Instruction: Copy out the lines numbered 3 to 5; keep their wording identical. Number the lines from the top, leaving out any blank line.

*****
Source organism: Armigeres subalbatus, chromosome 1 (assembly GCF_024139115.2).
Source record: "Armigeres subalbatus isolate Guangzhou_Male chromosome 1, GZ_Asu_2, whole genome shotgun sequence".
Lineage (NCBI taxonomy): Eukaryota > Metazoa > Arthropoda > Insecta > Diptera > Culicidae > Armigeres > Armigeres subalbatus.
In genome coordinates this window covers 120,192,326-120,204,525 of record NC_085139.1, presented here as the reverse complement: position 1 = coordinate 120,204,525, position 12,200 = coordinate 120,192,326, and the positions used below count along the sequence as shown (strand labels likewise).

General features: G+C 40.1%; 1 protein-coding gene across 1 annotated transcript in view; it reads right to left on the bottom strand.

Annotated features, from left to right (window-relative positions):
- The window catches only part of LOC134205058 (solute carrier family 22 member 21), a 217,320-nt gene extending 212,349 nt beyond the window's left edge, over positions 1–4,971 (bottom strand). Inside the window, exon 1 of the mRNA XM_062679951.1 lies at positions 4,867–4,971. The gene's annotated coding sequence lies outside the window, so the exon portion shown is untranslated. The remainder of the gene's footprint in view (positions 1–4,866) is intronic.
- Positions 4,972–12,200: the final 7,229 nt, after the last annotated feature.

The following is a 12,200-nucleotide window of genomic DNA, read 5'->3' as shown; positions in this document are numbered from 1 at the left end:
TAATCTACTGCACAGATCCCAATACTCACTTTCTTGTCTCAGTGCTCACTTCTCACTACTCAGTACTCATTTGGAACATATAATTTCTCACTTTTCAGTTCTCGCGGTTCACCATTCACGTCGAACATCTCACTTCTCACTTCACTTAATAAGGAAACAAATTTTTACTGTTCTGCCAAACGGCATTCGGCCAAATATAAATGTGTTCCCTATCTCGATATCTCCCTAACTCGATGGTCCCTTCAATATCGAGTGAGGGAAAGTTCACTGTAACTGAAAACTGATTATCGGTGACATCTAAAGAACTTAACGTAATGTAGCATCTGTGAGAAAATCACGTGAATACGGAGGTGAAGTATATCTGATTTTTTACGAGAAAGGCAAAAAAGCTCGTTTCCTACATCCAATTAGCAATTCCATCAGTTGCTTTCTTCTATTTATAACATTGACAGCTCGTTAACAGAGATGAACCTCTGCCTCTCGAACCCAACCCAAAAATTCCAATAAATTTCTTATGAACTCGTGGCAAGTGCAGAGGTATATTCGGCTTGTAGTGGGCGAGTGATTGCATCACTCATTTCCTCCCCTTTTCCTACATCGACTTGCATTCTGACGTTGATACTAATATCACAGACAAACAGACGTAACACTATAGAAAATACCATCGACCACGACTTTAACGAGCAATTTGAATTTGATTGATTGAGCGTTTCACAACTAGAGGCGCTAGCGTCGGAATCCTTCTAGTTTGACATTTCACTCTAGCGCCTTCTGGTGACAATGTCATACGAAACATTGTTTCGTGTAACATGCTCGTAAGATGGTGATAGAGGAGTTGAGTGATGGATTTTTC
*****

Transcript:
Lineage (NCBI taxonomy): Eukaryota > Metazoa > Arthropoda > Insecta > Diptera > Culicidae > Armigeres > Armigeres subalbatus.
In genome coordinates this window covers 120,192,326-120,204,525 of record NC_085139.1, presented here as the reverse complement: position 1 = coordinate 120,204,525, position 12,200 = coordinate 120,192,326, and the positions used below count along the sequence as shown (strand labels likewise).

General features: G+C 40.1%; 1 protein-coding gene across 1 annotated transcript in view; it reads right to left on the bottom strand.